In case you missed it, CBC’s Ron MacLean painted himself into a corner yesterday in his misguided attempt to compare Rangers and Caps players to the heroes of 9/11.
As you might expect, there were plenty of people who raised an eyebrow. […] So of course MacLean and CBC issued a statement about the incident on Thursday, not apologizing but instead clarifying the intent.
“Washington and New York. The two cities united by the tragedy of 9/11. I, like everyone on the planet in his or her lifetime, saw beyond the horror, the single greatest testament to the strength of the human spirit in the efforts of the first responders”, says Ron Maclean.
“We never know if we’ll have that spirit. The bravery, the resilience. As I made clear, the hockey games in no way compare. However Sports has proven a worthy training ground in nurturing the qualities which beget that spirit. To say he plays like a firefighter or a policeman would instantly conjure the traits an athlete most desires, especially in New York and Washington. There could be no higher praise of a player, no greater choice of a role model.
“But as I said of first responders, ‘Our worst day is their everyday’. They stand alone.”
I see what he is saying, but man, it just wasn’t the best comparison to make.
Clarifying the statement is fine, but I thought it would have been nice to see a little admission that it was a regrettable thing to say.
What I think is the most remarkable (and hilarious) about MacLean’s comparison is how halting and bumbling his delivery is. The hilarious part is all the pregnant pauses, which I imagine are caused by the sound of his producer in his earpiece screaming “WHAT THE HELL ARE YOU SAYING SHUT UP ABORT ABORT!”
I don’t think MacLean’s comparison is offensive. It’s ridiculous. Literally: it is worthy of ridicule. I’m guessing he noticed that New York and Washington D.C. were both involved the incidents of 9/11/01, and decided to use this relationship in his Rousing Sports Intro. This is standard operating procedure. We’ve all heard this kind of thing a million times. If it’s Philadelphia and Boston, they do something like: “The home of the Liberty Bell and the birthplace of the Revolution have a shared history as old as the nation they built together, but tonight ALL BETS ARE OFF….” Capitals vs. Devils: “In 1776, Washington crossed the Delaware seeking independence. Tonight, Washington crosses the Delaware seeking a berth in the Stanley Cup Finals, as the Capitals yadda yadda…”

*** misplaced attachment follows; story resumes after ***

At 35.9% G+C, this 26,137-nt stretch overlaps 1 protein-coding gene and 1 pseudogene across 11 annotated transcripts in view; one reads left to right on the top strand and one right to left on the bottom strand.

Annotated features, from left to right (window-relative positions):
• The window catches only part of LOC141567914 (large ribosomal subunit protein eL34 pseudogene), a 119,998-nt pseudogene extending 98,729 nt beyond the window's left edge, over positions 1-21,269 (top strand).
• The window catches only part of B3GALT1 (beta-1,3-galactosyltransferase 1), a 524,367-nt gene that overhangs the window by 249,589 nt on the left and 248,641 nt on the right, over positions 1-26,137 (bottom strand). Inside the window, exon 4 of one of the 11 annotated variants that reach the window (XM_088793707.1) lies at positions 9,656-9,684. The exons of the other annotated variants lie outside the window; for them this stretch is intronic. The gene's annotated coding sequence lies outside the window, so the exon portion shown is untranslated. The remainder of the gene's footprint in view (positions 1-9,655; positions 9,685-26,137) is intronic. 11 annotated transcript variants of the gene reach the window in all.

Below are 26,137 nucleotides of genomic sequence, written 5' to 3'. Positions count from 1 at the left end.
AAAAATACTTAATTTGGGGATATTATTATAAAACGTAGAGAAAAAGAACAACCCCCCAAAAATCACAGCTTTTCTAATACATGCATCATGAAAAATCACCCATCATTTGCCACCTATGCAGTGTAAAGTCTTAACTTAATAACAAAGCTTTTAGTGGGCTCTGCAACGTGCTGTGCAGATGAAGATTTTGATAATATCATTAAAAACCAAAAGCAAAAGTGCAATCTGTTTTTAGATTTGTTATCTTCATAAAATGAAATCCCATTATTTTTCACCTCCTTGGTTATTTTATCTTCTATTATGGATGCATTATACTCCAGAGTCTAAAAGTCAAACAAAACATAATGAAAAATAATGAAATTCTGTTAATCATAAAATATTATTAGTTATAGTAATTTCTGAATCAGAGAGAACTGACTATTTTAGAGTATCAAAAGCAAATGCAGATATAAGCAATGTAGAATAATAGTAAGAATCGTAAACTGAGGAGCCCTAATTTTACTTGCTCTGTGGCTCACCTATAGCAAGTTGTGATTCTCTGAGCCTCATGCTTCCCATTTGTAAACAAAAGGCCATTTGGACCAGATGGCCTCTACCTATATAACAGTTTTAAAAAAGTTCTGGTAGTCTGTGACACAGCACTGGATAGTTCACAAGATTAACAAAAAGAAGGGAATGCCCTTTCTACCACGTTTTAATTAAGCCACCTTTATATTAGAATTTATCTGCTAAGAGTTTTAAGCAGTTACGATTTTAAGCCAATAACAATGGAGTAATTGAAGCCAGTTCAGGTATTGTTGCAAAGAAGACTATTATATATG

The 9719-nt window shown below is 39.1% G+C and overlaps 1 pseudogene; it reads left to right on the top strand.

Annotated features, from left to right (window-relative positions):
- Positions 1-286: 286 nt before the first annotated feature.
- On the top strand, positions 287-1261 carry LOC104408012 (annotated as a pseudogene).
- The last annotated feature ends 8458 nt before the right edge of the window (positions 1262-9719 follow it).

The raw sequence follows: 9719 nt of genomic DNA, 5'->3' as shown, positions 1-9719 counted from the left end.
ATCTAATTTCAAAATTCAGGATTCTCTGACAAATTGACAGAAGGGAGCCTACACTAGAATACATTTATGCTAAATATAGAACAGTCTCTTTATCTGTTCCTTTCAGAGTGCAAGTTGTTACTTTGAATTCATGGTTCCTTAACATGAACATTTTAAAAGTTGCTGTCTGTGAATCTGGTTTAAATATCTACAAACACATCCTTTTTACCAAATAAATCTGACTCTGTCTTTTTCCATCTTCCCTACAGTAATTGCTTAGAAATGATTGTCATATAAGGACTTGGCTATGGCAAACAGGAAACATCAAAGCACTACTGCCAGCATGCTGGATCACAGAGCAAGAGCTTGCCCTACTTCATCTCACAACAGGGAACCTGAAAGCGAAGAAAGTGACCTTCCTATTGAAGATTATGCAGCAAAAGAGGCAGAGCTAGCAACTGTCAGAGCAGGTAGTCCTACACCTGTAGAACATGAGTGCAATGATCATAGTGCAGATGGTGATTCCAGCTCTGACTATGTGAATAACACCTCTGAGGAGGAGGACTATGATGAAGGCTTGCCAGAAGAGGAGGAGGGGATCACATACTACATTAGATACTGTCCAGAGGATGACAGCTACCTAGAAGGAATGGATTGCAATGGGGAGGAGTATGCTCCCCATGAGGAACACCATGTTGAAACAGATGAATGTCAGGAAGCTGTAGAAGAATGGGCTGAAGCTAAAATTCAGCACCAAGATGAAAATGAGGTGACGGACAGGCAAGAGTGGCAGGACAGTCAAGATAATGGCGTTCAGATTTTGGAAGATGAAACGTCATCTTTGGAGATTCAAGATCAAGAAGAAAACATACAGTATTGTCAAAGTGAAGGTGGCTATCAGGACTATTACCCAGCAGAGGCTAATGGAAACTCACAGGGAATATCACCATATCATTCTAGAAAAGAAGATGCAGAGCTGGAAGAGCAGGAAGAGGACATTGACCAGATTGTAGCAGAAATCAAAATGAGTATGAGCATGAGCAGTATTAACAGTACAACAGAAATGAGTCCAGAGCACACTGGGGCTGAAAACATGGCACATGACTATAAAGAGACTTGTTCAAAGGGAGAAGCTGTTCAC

All such analogies are stupid, almost by definition. Parodies like mine above are barely sillier than the real thing. The key ingredient is that the comparison is goofily self-aggrandizing, always elevating the athletes to the rank of warrior, superhero, or miscellaneous great figure of history. The message is: THIS IS A HISTORIC BATTLE YOU ARE ABOUT TO SEE. DON’T CHANGE THE CHANNEL. Listen to the music that underscores the intro, all intros of all sporting events. They’re all militaristic, they’re marches. They never play The Bob Newhart Theme.
MacLean’s intro is not wrong so much as wrong-headed. He didn’t invent the casting of athletes as heroes, or the identifying of cities with incidents of history or culture for which they are famous. But the desired response is presumably that the listener hears the intro and is roused to a heightened state of sports-ecstasy. Whatever has led the viewer to this place, it’s amplified now. The viewer is into the story. In narrative, we call this suspension of disbelief.
MacLean’s intro has the opposite effect. Eyebrows are raised not because what he has said has sullied the memories of the fallen, but because the audience’s participation in the fantasy — that these athletes are heroes and this sporting event is actually a historic battle — is short-circuited by MacLean’s dopey comparison. As the saying goes, they can’t “go there.”